At 4:10am on April 29th, 1903, townspeople in the mining town of Frank, Alberta were awoken by the sound of a deep and ominous rumbling. Within two minutes, limestone buried Frank and its residents under 150 feet of rubble.
The landslide at Turtle Mountain happened quickly, but the disaster had really been a long time coming. A dozen coal mines worked in the area, weaving honeycombed tunnels through the mountain. This was only part of the problem, though, as water seeping through the rocks over the years had taken its toll with annual freezing and thawing. By the time of the landslide, the formerly horizontal layers of sedimentary rock were almost vertical. And, to make matters worse, a fault line ran right beneath the mountain. Turtle Mountain was destined to fall.
The rumblings heard by the people of Frank were so loud that they could be heard over 200 miles away. Around 600 people lived in the town at the time, and nearly 1/6th of the population were buried. Most did not survive. The bodies of those who perished couldn’t be recovered, trapped beneath the layers of rock. Even today, visitors to the area can see the remnants of the devastating slide.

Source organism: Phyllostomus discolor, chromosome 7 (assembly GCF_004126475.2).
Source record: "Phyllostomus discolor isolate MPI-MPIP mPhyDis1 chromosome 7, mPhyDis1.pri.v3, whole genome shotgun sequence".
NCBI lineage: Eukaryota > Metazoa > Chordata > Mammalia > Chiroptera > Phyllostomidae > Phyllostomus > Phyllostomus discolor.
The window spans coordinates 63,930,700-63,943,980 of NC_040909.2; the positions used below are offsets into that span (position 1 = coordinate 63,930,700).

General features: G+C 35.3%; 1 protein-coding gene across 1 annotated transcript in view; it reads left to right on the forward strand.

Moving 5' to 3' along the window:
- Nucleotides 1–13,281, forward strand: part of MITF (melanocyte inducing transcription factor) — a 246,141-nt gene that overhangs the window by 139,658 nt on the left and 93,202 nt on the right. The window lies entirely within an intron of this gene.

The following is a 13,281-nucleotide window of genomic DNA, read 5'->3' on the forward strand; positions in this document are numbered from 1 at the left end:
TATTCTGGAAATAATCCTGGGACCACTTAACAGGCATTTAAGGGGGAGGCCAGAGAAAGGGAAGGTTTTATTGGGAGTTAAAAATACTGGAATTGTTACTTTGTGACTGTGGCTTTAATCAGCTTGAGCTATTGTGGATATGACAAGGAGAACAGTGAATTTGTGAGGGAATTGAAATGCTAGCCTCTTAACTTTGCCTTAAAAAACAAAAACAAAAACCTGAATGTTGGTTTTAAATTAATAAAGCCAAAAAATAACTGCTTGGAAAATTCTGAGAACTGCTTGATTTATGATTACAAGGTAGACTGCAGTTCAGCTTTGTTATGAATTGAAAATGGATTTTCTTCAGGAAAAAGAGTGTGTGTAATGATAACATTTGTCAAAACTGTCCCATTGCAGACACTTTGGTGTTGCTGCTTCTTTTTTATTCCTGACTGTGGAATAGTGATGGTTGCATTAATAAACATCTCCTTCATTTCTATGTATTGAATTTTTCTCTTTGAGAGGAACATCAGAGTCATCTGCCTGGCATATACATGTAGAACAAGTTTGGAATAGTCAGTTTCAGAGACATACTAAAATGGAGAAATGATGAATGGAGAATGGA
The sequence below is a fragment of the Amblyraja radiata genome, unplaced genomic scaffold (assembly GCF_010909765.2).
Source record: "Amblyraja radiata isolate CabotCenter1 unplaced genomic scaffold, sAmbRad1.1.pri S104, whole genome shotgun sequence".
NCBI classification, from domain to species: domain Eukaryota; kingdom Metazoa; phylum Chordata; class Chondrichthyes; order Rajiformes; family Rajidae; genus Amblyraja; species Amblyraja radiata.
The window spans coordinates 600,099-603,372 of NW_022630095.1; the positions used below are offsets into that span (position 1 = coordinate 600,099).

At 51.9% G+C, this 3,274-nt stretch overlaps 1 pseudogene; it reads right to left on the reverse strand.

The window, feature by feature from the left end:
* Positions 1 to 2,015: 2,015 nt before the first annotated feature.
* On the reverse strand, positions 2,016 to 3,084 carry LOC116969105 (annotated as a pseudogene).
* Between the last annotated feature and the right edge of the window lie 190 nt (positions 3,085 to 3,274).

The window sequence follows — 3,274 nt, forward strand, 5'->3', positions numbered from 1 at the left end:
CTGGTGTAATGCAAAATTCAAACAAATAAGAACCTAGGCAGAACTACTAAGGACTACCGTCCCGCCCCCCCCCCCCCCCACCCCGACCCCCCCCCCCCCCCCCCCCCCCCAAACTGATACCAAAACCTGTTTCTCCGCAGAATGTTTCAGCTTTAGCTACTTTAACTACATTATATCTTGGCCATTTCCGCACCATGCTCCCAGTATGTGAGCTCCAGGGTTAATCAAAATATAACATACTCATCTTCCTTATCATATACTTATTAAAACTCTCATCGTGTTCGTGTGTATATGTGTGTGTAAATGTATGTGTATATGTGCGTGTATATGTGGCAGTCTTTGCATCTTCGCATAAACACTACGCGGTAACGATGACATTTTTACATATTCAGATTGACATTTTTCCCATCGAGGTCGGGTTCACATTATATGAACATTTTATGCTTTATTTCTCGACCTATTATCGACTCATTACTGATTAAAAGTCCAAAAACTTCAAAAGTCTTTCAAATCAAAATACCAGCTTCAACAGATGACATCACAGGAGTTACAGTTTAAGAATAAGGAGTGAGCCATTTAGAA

There was a long standing rumour that the Union Bank of Canada in Frank had been buried with $500,000 in cash inside. Unfortunately, for treasure seekers, the bank was untouched by the slide and remained in the same location until it was demolished in 1911. However, the rumour was still very well-known and in 1924 crews building a new road through the pass operated under police guard as it was believed they could unearth the supposedly buried bank.
The scar of the collapse may not be the only mark left in Frank. Some residents and visitors have described an eerie feeling about the place and the sense that they’re not alone. There are other tales of hikers in the area seeing apparitions and floating lights among the debris field. Some suggest it is the spirits of those caught in the slide trying to show where they were trapped and forgotten under the deadly falling rocks.
The rockslide was the deadliest in Canadian history, and its story is remembered to this day. There are numerous songs written about the tragedy, including How The Mountain Came Down by Stompin’ Tom Connors (listen below!).
Interested in learning more about the Frank Slide? The Frank Slide Interpretive Centre overlooks the landslide site.
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